10 0 1
Reading Options
Font Size
A- 15px A+
Table of Contents
Loading... please wait.

Aindry woke sharply, lay still to try to find what had disturbed her. The familiar musty smell of hay, loose ends of which they'd scraped together to make a bed, and the smells of the cattle below... the animals were stirring, though, and there was a human scent now, faintly.

“Oh, damn. Jaisan, wake up. Wake up!” she whispered.

“Mmm?” Coiled warmly against her, Jaisan opened his eyes. “What?” he asked drowsily.

“We overslept. The farmer's up.”

Immediately, he twisted away from her, sat up and brushed away as much of the hay as he could. “Let's get out of here.”

The barn was an old one, with a ladder down to the lower part, and two huge doors for bringing the hay in. Aindry thumped with the heel of her hand at the solid hook—over her head, and she was five-foot-six, why did they put them so high?—until the rust on it surrendered, and the door swung open. They slipped quickly out, and Jaisan found a rock to brace the door closed with.

There they paused, all senses alert, scanning the area. Aindry touched Jaisan's arm, indicated a cedar-rail fence liberally overgrown with brush and trees; he nodded acknowledgement, and they darted across twenty feet of open space to it. A short distance along it, they stopped and crouched.

“Near miss,” Jaisan whispered. “We should've been awake a long time ago.”

True, but not so hard to explain. Cold, hunger, and general fatigue made a powerful team.

“We'll just have to be more careful,” Aindry murmured back, putting all the reassurance she could into her voice. “Besides, what's the worst that could happen? We get thrown out. No one's going to catch us. We'd just have to move on a little faster than we would have.” She ran a hand over his hair, the long midnight mane forever getting in his eyes, but he refused to cut it short like hers. Given the strong resemblance between them, it wasn't unusual for strangers to get them confused. Even more common was being thought younger than her and Jaisan's twenty-one and seventeen years respectively.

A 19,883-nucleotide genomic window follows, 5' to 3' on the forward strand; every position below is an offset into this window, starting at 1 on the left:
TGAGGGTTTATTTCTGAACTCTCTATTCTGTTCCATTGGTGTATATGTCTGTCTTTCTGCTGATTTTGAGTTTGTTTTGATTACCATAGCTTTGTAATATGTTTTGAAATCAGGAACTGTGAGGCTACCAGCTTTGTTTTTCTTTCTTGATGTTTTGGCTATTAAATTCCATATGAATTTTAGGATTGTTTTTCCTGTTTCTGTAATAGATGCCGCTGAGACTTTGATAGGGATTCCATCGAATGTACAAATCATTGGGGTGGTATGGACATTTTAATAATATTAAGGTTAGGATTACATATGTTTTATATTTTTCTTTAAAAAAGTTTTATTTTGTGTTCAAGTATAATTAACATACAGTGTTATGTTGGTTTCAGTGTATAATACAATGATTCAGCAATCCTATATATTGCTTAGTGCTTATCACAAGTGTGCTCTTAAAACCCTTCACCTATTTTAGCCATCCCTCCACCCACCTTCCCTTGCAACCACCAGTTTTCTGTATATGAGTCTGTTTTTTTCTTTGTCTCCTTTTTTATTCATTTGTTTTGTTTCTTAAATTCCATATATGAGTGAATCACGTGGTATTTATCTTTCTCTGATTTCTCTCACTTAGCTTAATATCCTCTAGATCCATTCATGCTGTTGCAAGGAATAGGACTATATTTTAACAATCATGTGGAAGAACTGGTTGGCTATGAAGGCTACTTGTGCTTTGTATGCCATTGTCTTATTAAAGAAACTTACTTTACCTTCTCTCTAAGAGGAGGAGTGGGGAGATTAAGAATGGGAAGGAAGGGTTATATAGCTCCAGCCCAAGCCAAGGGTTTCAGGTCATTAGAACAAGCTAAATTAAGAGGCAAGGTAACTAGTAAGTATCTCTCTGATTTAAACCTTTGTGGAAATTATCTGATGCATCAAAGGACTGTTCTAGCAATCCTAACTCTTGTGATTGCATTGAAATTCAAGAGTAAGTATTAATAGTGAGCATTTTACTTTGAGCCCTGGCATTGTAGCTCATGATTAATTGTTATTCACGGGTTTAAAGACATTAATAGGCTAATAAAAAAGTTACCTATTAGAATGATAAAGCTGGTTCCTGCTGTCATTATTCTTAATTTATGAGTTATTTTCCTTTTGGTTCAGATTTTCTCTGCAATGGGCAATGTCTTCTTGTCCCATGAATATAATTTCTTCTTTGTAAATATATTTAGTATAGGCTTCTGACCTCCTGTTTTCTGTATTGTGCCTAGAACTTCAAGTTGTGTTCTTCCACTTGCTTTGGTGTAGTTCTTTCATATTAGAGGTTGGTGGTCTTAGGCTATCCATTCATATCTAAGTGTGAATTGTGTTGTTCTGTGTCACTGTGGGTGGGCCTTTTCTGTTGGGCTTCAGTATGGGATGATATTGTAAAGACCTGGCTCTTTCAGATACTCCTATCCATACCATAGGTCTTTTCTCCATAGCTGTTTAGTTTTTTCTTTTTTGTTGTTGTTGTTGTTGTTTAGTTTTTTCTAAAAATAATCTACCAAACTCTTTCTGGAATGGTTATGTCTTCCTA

He shifted under her touch, restlessly; she kept stroking, and slowly he relaxed.

“Let's go farther back,” she suggested. “Maybe there'll be a woodlot or something that will have prey we can hunt.”

Silently, he followed her along the fence. It opened into a tree-edged lane.

Some distance back onto the farmer's property, they found a possible hunting ground: large flat glacial rocks with trees growing between them, and places where dirt had piled up to provide footing for various sorts of brushy cover.

They shed their clothes and shifted to wolf-form within a heartbeat of one another. Their clothes and half-empty backpacks they left there, and they went in search of food.

Aindry startled a scrawny rabbit out in front of Jaisan, and he grabbed it neatly; they shared it, as they always did, and kept hunting. Each snatched a few mice, but nothing else offered itself. Still hungry, they gave up, and went back to where they'd left their clothes.

“So much for that,” Jaisan sighed, pulling over his head the oversized, once-blue sweatshirt they'd found in a thrift store.